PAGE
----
There are so many wonderful things in Kayla Rae Whitaker’s The Animators that we had to find out more about everything from animation to tragedy and the eternal struggle between reality and art. Check out our interview below:
Better Reading: Hi Kayla, congratulations on the publication of your debut The Animators. Could you briefly tell the Better Reading audience what your story is about?
Kayla Rae Whitaker: The Animators is the story of a partnership: Sharon and Mel meet in a college art class and immediately become best friends. After a decade of working together on animation projects, they finally encounter success in their first full-length movie, but with success comes trouble: resentment, bad behaviour, and a medical emergency that brings a whole nest of secrets out into the open. There’s a lot happening there. But the book is primarily about a friendship – and about women claiming the sense of agency necessary to make things, which is a timely subject
BR: Why animation?
KRW: I’ve always loved animated cartoons. I watched a ton of The Simpsons and Liquid Television and Nickelodeon when I was a kid, and carried that interest into adulthood. Unfortunately, I also discovered that I couldn’t draw. So I did the next best thing: I read, and wrote, about animation. Writing about animators is the closest I’ll get to that life. I knew Sharon and Mel were artists, when I began writing this, and realized that animation fit their cultural education, background, age, and tastes. It’s compelling work, and I wanted to explore that
BR: Throughout the book there is an eternal struggle between reality and art. Could you comment a little bit on the relationship between them? Do you think they can co-exist peacefully, or will there always be conflict?
KRW: For the characters in this book, who model much of their creative work on their own lives and the things that have happened to them, I think it’s more the concept of authority and ownership – who has the right to tell a story, who “owns” a story and why – that poses such an issue in the reality/art conflict. That conflict will always exist. I do find it interesting how that conflict is contoured when the artist in question is a woman – how the topic of transgression, or questions of how the people surrounding her feel about what she has made, seem to surface more frequently when, frankly, most male writers and artists won’t have to give the question much thought. A big part of The Animators is what happens when Sharon and Mel are confronted with this problem.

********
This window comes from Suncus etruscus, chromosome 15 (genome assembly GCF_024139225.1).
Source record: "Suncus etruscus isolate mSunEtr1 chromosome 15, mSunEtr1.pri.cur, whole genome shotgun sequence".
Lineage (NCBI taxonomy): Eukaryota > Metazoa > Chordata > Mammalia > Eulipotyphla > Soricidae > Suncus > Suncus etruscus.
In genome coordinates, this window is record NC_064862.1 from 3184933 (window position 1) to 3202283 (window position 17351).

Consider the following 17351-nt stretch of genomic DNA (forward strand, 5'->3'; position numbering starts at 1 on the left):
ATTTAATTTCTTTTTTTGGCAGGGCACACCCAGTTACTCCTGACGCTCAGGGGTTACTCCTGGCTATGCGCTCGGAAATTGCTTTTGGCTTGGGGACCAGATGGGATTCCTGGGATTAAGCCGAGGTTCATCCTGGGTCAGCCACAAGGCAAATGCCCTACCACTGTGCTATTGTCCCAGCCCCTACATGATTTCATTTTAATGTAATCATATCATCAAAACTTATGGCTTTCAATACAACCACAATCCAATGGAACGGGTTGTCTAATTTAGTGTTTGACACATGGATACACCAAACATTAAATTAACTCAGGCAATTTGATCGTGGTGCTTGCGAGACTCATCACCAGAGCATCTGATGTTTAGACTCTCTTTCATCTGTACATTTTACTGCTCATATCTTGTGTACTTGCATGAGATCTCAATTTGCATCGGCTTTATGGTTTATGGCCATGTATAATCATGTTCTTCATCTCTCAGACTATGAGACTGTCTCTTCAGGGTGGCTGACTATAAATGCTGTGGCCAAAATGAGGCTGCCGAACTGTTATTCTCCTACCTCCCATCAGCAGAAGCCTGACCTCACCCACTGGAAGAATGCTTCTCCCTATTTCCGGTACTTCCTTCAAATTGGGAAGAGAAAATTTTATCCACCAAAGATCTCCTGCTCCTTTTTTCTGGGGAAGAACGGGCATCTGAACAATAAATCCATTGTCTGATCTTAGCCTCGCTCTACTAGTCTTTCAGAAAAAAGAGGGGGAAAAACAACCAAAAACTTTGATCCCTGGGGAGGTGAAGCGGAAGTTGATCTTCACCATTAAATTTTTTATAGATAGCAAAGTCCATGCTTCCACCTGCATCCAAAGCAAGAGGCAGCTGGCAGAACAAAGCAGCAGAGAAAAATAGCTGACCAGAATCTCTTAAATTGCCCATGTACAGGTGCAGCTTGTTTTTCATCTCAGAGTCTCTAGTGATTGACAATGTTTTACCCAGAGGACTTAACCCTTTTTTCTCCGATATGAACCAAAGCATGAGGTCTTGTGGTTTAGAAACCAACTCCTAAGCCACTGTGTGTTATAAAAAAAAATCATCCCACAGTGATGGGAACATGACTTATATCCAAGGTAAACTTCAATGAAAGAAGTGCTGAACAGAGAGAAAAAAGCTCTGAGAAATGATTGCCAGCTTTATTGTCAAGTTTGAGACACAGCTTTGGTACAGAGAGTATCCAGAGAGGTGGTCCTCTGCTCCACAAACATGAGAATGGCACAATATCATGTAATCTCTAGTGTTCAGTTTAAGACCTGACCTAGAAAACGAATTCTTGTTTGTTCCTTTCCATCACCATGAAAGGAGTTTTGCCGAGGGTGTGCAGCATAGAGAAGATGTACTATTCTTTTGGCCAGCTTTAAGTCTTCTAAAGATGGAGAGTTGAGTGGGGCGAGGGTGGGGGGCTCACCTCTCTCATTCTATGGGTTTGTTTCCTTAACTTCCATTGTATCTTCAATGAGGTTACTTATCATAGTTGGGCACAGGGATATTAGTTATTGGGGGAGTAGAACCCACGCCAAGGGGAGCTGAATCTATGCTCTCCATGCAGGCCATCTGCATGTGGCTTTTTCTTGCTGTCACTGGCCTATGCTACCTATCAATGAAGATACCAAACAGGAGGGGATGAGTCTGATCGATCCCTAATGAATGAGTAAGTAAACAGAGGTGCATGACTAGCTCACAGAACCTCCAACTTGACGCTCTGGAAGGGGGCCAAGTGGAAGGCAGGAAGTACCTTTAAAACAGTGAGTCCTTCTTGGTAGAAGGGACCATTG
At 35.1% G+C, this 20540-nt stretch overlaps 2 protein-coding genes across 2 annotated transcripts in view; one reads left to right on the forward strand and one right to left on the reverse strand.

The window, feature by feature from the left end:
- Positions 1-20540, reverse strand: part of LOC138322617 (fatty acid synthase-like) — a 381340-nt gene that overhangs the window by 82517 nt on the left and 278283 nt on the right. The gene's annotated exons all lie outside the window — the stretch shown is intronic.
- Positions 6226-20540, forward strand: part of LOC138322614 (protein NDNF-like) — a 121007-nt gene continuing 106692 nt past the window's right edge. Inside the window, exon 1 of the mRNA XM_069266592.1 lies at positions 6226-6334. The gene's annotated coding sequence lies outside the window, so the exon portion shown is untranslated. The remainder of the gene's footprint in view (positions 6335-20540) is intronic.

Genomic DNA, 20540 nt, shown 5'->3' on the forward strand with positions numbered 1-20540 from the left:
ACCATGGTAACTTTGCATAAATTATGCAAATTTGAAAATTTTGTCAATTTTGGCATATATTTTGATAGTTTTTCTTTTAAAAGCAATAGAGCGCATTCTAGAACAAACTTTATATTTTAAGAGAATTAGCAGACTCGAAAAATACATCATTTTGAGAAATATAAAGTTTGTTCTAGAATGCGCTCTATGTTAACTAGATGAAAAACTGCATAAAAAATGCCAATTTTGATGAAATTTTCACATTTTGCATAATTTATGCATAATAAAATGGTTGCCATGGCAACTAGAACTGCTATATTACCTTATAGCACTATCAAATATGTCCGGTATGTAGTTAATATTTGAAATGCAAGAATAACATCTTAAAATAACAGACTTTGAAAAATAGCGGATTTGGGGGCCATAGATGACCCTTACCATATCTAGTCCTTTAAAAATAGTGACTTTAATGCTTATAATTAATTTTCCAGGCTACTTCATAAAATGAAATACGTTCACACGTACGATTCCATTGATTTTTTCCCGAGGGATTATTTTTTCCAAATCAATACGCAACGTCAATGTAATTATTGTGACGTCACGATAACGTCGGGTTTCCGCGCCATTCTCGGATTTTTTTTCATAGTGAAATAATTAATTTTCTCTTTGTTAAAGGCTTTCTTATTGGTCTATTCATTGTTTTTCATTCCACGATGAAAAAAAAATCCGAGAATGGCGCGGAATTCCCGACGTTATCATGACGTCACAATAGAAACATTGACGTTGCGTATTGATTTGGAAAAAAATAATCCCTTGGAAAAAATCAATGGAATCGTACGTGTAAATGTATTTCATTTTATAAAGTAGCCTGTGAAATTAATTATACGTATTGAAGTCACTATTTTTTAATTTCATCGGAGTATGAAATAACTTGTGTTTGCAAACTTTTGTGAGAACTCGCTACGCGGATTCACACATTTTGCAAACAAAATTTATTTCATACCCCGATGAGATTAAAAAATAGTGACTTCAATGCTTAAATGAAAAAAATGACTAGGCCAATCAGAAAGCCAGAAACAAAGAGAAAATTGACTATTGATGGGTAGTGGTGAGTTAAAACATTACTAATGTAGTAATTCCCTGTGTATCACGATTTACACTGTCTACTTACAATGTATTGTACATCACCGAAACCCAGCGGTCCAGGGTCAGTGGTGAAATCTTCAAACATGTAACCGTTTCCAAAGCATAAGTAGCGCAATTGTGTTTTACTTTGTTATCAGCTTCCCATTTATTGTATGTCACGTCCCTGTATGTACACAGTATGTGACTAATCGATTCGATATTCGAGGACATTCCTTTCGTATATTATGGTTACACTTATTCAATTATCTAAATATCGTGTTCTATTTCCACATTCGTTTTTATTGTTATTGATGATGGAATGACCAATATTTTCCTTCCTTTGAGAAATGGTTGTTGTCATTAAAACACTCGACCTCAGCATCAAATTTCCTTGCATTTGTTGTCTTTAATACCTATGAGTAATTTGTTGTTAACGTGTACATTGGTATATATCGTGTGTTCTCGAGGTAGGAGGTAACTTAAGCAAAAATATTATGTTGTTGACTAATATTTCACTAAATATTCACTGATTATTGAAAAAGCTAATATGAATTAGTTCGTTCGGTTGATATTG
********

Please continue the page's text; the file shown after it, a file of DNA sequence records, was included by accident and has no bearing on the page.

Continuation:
BR: Mel and Sharon have such different temperaments – could you tell us a little bit about how you discovered their voices and personalities?
KRW: They’re such opposites that the balance, when it works, works spectacularly. Mel’s loud, funny, charismatic. A bit of an exhibitionist – her every interaction feels like a social experiment, like, “I’m going to push and see how far I can go.” She has a hard exterior that conceals a very real tenderness, particularly toward Sharon, who is dry, guarded, and neurotic. Sharon feels less brave than Mel, though she’s braver than she thinks. She often finds herself envious of Mel’s ease with herself, her flamboyance, her lack of fear, but fails to realize the sense of constancy and vision she brings to their partnership. What they bring out in one another, how they work together, is the book’s heart – a lot hinges on who they are, together.
BR: Without moralising, you tackle some pretty hefty themes, such as love, sacrifice, and the transformative effect of tragedy. Was it difficult translating this very real, human experiences into a work of fiction?
KRW: Yes. It took a lot of drafting. I wanted to get those moments exactly right, without sentiment or self-consciousness or, most significantly, my own sense of judgment. It always helps to have outside readers when drafting the heavy stuff. Another pair of eyes can tell you when you’ve hit the wrong tone.
BR: Could you tell us about your writing process? Are you a heat-of-the-moment, shotgun blast writer, or do you plan and contemplate?
KRW: I fall somewhere in the middle. In the initial rounds of a draft, I am moving forward with a pretty paltry outline. I can best decide the story’s direction only after I figure out who the characters are and what they want, and it often takes the first full draft or two for those factors to fully realize. From there, I let the story happen. I like being surprised, as both a reader and a writer.
BR: What did you want readers to take away from your book?
KRW: At its core, The Animators is about two women whose friendship is as complex and human as they are. Too often we encounter streams of simplified female characters and banal, one-note female friendships which feed into these same limited visions of women. I would hope the friendship seen in this book – as well as this vision of Mel and Sharon working, in love with and passionate about their work – strikes a true, whole note.
BR: Lately what have been some of your most gifted or recommended books?
KRW: Just lately: The Argonauts by Maggie Nelson and Men Explain Things to Me by Rebecca Solnit for nonfiction, The Annie Year by Stephanie Ash and The Heavenly Table by Donald Ray Pollock for fiction, and Someone Please Have Sex With Me by Gina Wynbrandt for a graphic novel – I actually fell off my couch laughing while reading that one. I really loved it.
BR: What are some of your personal favourite cartoons?
KRW: All-time favorites: Ren and Stimpy. The Simpsons. Squidbillies. Current favorites: Rick and Morty, Bojack Horseman, and Bob’s Burgers, which is sweet without being saccharine – a hard balance to strike. I also really loved Harg Nallin Sclopio Peepio, which ran on Adult Swim this past summer, and was devastated when it was cancelled.
BR: And lastly: any plans for another book in the future?
KRW: Oh yes. I’m working on one right now. It’s about rabies. The research for this book is a lot less fun.